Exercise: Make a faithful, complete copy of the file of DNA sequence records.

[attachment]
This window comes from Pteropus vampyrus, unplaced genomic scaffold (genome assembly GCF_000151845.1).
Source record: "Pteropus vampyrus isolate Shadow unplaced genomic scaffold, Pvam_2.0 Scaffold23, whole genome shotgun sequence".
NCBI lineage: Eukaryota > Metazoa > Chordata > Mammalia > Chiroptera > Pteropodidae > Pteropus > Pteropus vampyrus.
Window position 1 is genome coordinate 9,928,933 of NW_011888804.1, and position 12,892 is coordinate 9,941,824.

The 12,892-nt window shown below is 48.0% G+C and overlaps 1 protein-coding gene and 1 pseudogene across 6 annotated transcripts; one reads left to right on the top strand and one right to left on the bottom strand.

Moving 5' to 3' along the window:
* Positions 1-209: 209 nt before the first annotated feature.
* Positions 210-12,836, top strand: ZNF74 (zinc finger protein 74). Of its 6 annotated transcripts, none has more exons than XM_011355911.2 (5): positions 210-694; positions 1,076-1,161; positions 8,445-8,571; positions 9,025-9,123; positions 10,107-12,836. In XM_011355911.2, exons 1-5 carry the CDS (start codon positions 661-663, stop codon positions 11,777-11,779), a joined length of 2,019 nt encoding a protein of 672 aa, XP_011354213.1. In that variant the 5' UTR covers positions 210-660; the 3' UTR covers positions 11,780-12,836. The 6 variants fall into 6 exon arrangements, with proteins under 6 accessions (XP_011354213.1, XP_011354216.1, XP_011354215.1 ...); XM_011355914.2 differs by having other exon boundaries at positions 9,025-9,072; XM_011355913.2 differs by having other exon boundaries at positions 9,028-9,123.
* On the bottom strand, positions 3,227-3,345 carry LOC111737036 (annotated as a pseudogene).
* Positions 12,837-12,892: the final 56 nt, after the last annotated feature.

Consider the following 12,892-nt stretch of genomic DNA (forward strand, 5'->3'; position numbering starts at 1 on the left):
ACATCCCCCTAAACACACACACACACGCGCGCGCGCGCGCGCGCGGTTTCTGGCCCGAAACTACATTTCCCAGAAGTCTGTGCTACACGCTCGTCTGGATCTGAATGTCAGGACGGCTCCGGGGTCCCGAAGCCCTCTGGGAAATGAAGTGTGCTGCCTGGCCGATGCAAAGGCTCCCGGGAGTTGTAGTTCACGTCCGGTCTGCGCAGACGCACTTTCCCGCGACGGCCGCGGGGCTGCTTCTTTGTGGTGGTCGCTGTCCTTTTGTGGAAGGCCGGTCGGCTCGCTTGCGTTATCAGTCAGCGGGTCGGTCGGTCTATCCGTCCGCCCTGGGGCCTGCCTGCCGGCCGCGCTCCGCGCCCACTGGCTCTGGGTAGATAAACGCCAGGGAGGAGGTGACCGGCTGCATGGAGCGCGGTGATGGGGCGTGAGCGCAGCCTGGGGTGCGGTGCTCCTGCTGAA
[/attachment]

This window comes from Pteropus vampyrus, unplaced genomic scaffold (genome assembly GCF_000151845.1).
Source record: "Pteropus vampyrus isolate Shadow unplaced genomic scaffold, Pvam_2.0 Scaffold23, whole genome shotgun sequence".
NCBI lineage: Eukaryota > Metazoa > Chordata > Mammalia > Chiroptera > Pteropodidae > Pteropus > Pteropus vampyrus.
Window position 1 is genome coordinate 9,928,933 of NW_011888804.1, and position 12,892 is coordinate 9,941,824.

The 12,892-nt window shown below is 48.0% G+C and overlaps 1 protein-coding gene and 1 pseudogene across 6 annotated transcripts; one reads left to right on the top strand and one right to left on the bottom strand.

Moving 5' to 3' along the window:
* Positions 1-209: 209 nt before the first annotated feature.
* Positions 210-12,836, top strand: ZNF74 (zinc finger protein 74). Of its 6 annotated transcripts, none has more exons than XM_011355911.2 (5): positions 210-694; positions 1,076-1,161; positions 8,445-8,571; positions 9,025-9,123; positions 10,107-12,836. In XM_011355911.2, exons 1-5 carry the CDS (start codon positions 661-663, stop codon positions 11,777-11,779), a joined length of 2,019 nt encoding a protein of 672 aa, XP_011354213.1. In that variant the 5' UTR covers positions 210-660; the 3' UTR covers positions 11,780-12,836. The 6 variants fall into 6 exon arrangements, with proteins under 6 accessions (XP_011354213.1, XP_011354216.1, XP_011354215.1 ...); XM_011355914.2 differs by having other exon boundaries at positions 9,025-9,072; XM_011355913.2 differs by having other exon boundaries at positions 9,028-9,123.
* On the bottom strand, positions 3,227-3,345 carry LOC111737036 (annotated as a pseudogene).
* Positions 12,837-12,892: the final 56 nt, after the last annotated feature.

Consider the following 12,892-nt stretch of genomic DNA (forward strand, 5'->3'; position numbering starts at 1 on the left):
ACATCCCCCTAAACACACACACACACGCGCGCGCGCGCGCGCGCGGTTTCTGGCCCGAAACTACATTTCCCAGAAGTCTGTGCTACACGCTCGTCTGGATCTGAATGTCAGGACGGCTCCGGGGTCCCGAAGCCCTCTGGGAAATGAAGTGTGCTGCCTGGCCGATGCAAAGGCTCCCGGGAGTTGTAGTTCACGTCCGGTCTGCGCAGACGCACTTTCCCGCGACGGCCGCGGGGCTGCTTCTTTGTGGTGGTCGCTGTCCTTTTGTGGAAGGCCGGTCGGCTCGCTTGCGTTATCAGTCAGCGGGTCGGTCGGTCTATCCGTCCGCCCTGGGGCCTGCCTGCCGGCCGCGCTCCGCGCCCACTGGCTCTGGGTAGATAAACGCCAGGGAGGAGGTGACCGGCTGCATGGAGCGCGGTGATGGGGCGTGAGCGCAGCCTGGGGTGCGGTGCTCCTGCTGAA